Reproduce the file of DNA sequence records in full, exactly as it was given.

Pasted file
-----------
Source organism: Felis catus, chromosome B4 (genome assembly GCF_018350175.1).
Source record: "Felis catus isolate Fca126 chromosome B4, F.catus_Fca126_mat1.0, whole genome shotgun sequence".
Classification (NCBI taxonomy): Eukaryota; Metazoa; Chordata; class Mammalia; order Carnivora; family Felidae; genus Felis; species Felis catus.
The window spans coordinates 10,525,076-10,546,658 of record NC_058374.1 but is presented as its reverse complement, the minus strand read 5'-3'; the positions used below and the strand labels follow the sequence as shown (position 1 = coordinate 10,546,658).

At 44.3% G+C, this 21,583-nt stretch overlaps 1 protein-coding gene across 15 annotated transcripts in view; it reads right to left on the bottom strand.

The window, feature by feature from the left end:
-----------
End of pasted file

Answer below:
Source organism: Felis catus, chromosome B4 (genome assembly GCF_018350175.1).
Source record: "Felis catus isolate Fca126 chromosome B4, F.catus_Fca126_mat1.0, whole genome shotgun sequence".
Classification (NCBI taxonomy): Eukaryota; Metazoa; Chordata; class Mammalia; order Carnivora; family Felidae; genus Felis; species Felis catus.
The window spans coordinates 10,525,076-10,546,658 of record NC_058374.1 but is presented as its reverse complement, the minus strand read 5'-3'; the positions used below and the strand labels follow the sequence as shown (position 1 = coordinate 10,546,658).

At 44.3% G+C, this 21,583-nt stretch overlaps 1 protein-coding gene across 15 annotated transcripts in view; it reads right to left on the bottom strand.

The window, feature by feature from the left end: